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By Kim Merryman

Outdoor excursions have become a popular way to vacation in 2021 as we try to stay distanced from others and have limited access to many standard vacation amenities. I love seeing more people take advantage of the outdoors’ offerings—it’s a calming and relatively safe escape from our lockdowns and quarantines if we do it right. 

However, I’ve also seen recent photos of trashed campgrounds and usually desolate mountain tops crowded with tents. So I thought I’d review the 7 Leave No Trace principles set forth by the Leave No Trace Center for Outdoor Ethics.  I want to make sure I’m making as little environmental impact as possible on my upcoming Escape campervan trips, and you can too. Here are some takeaways from the 7 principles and a few ideas for reducing your environmental impact while on an Escape Campervan trip. 

Wildflowers at Big Sur

Leave No Trace Principle #1: Plan Ahead and Prepare

  • Weather: Make sure you have the right clothing for your trip and adequate bedding. If you’re going somewhere cold, consider whether you’ll need to add on Escape’s electric kit or winter bedding upgrade.
  • Directions: Purchase a map of the area or download it to your phone if you’re going somewhere that might not have Internet or cell service. Pack a charger for your phone.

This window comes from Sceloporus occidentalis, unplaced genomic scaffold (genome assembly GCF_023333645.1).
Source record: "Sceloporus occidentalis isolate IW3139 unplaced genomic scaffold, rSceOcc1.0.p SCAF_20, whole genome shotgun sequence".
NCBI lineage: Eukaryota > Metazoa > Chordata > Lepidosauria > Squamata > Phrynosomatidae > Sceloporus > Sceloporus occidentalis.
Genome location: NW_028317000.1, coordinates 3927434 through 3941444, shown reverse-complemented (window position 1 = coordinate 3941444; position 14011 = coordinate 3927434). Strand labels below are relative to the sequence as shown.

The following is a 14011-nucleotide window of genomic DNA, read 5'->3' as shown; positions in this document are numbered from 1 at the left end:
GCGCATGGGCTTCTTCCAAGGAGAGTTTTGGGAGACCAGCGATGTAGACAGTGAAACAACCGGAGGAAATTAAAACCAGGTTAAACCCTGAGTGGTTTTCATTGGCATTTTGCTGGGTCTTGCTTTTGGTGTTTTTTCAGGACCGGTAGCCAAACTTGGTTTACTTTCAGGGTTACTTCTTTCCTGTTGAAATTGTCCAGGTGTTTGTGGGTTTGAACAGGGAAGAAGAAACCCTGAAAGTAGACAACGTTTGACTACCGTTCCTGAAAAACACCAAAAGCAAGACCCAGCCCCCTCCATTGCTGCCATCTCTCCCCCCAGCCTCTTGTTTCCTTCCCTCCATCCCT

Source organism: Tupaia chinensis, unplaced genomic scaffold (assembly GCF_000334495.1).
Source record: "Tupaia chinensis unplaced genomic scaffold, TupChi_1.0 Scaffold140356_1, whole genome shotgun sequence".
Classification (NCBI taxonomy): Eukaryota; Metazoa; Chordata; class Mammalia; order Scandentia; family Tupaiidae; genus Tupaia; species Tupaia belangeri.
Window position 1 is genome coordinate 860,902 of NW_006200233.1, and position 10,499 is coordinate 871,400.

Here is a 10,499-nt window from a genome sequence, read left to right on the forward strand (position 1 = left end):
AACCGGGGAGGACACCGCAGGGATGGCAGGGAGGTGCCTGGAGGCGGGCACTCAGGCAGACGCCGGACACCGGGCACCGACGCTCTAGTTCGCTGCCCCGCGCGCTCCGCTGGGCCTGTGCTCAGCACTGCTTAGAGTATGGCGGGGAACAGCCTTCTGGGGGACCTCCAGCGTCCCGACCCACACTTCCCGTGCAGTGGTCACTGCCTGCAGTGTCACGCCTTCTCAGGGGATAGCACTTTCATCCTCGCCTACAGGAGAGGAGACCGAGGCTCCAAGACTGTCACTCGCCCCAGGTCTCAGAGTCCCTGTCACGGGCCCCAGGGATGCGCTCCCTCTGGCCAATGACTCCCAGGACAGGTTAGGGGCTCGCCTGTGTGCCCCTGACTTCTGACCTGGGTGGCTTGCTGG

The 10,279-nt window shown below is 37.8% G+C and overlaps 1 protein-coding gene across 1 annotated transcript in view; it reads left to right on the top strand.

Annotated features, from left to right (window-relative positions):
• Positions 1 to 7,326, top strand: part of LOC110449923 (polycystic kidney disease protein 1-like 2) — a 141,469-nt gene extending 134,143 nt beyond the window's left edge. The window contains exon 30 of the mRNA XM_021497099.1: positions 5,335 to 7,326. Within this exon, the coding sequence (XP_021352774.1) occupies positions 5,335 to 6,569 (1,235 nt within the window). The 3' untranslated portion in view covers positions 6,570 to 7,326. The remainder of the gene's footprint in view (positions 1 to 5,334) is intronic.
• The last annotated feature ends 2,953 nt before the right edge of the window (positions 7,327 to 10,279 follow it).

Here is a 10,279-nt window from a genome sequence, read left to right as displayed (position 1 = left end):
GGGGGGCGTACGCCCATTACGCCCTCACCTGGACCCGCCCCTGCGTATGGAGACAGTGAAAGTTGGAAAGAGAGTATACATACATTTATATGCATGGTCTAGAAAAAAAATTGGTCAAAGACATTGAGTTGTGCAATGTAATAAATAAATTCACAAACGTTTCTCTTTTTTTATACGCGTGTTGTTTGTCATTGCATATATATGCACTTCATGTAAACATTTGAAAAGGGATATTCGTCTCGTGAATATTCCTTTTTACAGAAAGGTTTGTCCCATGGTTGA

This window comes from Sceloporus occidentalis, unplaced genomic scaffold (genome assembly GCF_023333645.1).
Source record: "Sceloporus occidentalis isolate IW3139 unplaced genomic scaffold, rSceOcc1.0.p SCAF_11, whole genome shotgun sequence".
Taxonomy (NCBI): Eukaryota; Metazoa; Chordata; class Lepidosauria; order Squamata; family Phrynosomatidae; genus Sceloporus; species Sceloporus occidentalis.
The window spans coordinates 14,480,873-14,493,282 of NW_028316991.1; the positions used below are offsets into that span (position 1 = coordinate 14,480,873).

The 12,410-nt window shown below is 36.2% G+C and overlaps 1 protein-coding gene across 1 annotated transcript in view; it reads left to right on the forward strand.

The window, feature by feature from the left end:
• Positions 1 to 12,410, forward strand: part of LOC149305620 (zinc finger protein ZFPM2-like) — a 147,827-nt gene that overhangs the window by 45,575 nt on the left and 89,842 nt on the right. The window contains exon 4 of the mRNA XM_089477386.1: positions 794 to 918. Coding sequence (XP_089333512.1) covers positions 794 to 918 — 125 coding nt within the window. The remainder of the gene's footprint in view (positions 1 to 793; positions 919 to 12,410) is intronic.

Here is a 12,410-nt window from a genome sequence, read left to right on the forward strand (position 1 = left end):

• Meals: Plan your meals and grocery shop ahead of time. 
  • Roads: If you aren’t camping in established campgrounds, make sure the roads are paved and accessible for a van without AWD. Many parks and monuments have yearly road closures in the winter months. Check out what is open before you go. 
  • Regulations: If you’re bringing a pet, make sure they are welcome in the campgrounds and areas you plan to visit. If you’re hoping for a campfire, check for fire bans or restrictions in the area. Do you need permits for any trails you plan to use? Do you need to pack out your waste?
  • Abilities: Read up on trails to ensure everyone in your group is capable of completing them and to ensure you bring enough water and food.

Campers hiking on a trail

Leave No Trace Principle #2: Travel and Camp on Durable Surfaces

  • Camping: Park the van on spots that are already clear of vegetation. Set up camp at least 200 feet from water so wildlife can access it from their usual routes and to avoid polluting the water.
  • Hiking: Stay on the trails. Shortcutting or wandering from the trail can harm or destroy soil, vegetation, and wildlife.